3. GST brings about a decrease in the cost of doing business, because the real taxpayer is the end-user.


GST registration Singapore brings in additional duties and responsibilities, which calls for extra administration duties.

  1. An accountant needs to be hired to understand the intricacies of GST.
  2. If a supplier is GST registered, his selling price will increase by 7%. However, if his customer is not GST registered, the he will have to pay the extra amount, and will not be able to claim it. This can prove harmful for the supplier, since he might lose a customer.
  3. Lower income groups are the ones who get burdened by the 7% price-hike, in these times of inflation.

Types of Goods and Services Subjected to GST

GST is always charged on taxable supplies. Taxable supplies imply those goods and services that are made in, or imparted from Singapore. These taxable supplies fall into two categories, standard rated and zero-rated. The goods and services sold locally fall under the umbrella of standard-rated supplies. While those that are exported fall under zero-rated supplies. The manufacturer of export goods is able to claim the input tax levied on purchase of inputs.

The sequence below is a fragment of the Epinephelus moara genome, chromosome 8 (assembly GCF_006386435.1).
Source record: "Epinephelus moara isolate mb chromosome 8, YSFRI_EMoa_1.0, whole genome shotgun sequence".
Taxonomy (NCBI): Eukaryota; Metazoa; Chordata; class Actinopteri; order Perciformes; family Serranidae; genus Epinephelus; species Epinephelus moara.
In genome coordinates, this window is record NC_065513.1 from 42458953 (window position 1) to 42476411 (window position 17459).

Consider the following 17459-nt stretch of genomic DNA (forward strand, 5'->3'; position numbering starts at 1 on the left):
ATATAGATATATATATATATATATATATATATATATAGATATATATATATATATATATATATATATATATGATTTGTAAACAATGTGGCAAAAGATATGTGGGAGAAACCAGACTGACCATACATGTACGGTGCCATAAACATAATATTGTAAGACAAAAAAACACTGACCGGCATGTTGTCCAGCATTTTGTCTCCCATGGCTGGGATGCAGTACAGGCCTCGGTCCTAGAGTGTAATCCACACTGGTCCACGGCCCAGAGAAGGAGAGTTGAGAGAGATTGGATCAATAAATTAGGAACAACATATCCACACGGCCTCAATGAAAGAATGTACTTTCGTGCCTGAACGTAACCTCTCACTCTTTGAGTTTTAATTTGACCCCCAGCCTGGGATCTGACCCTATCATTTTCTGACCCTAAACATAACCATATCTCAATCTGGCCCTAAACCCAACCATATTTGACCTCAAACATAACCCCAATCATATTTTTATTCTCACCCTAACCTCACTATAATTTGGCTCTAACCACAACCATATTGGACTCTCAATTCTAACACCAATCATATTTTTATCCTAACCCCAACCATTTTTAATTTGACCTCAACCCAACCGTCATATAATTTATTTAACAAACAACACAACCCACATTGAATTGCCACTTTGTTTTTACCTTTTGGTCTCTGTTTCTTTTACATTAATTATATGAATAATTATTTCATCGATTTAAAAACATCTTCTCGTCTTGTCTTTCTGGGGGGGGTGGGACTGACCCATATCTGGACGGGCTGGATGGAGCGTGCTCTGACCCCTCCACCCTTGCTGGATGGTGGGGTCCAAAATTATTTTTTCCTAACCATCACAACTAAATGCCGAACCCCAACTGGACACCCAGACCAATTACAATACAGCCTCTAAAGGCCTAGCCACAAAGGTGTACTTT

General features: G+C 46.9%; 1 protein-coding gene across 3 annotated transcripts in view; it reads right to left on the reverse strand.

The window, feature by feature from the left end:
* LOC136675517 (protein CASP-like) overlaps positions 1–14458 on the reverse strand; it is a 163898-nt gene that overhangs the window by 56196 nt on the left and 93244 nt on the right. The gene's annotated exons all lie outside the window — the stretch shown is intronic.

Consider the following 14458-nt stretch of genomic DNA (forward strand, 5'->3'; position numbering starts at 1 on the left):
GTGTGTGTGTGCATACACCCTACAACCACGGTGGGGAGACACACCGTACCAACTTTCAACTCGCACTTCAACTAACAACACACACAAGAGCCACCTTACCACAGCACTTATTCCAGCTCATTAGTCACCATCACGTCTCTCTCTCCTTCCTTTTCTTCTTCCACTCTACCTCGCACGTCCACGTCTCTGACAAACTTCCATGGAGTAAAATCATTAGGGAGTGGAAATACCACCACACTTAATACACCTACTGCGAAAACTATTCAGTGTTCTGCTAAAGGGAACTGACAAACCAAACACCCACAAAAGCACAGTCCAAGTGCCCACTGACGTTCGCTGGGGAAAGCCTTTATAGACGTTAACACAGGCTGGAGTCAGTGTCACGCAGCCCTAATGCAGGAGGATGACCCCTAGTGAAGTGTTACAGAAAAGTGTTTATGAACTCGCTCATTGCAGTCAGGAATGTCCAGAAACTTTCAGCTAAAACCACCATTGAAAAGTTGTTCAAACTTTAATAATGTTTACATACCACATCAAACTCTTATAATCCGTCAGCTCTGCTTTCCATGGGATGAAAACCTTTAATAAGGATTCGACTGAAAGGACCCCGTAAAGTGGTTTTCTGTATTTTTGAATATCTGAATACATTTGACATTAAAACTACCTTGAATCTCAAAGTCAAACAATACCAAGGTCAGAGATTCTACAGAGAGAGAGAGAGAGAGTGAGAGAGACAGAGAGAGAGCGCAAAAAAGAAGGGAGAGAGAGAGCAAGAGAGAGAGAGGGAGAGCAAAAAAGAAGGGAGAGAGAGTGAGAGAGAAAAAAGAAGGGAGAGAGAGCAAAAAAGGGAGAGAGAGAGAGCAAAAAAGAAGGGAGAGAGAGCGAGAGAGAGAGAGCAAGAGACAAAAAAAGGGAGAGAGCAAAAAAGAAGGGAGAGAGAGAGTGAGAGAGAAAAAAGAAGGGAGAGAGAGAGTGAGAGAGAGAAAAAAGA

The other category on which Singapore GST is not charged is the exempt supplies category. Namely, sale and lease of residential land and financial services are the ones, which are exempt from GST.  The main difference between the zero-rated supplies and the exempt supplies is that the exempt supplies cannot claim the input tax.

Last are the out-of-scope supplies. These are the supplies, which are out of scope of the GST. The ones included in the out-of-scope supplies are the ones who –

  1. Carry out private transactions
  2. Carry out sales of goods outside Singapore to a another place outside Singapore
  3. Carry out sales within zero-GST warehouse

Process of GST Registration Singapore

There are various types of forms that need to be filled by the companies, who want to be registered for Singapore GST. GST F1 is a form that should be duly filled, and sent to the tax authorities. If the business entities comprise of partnerships, an additional form (GST F3) should be provided. This would give the details of all partners involved in running the business.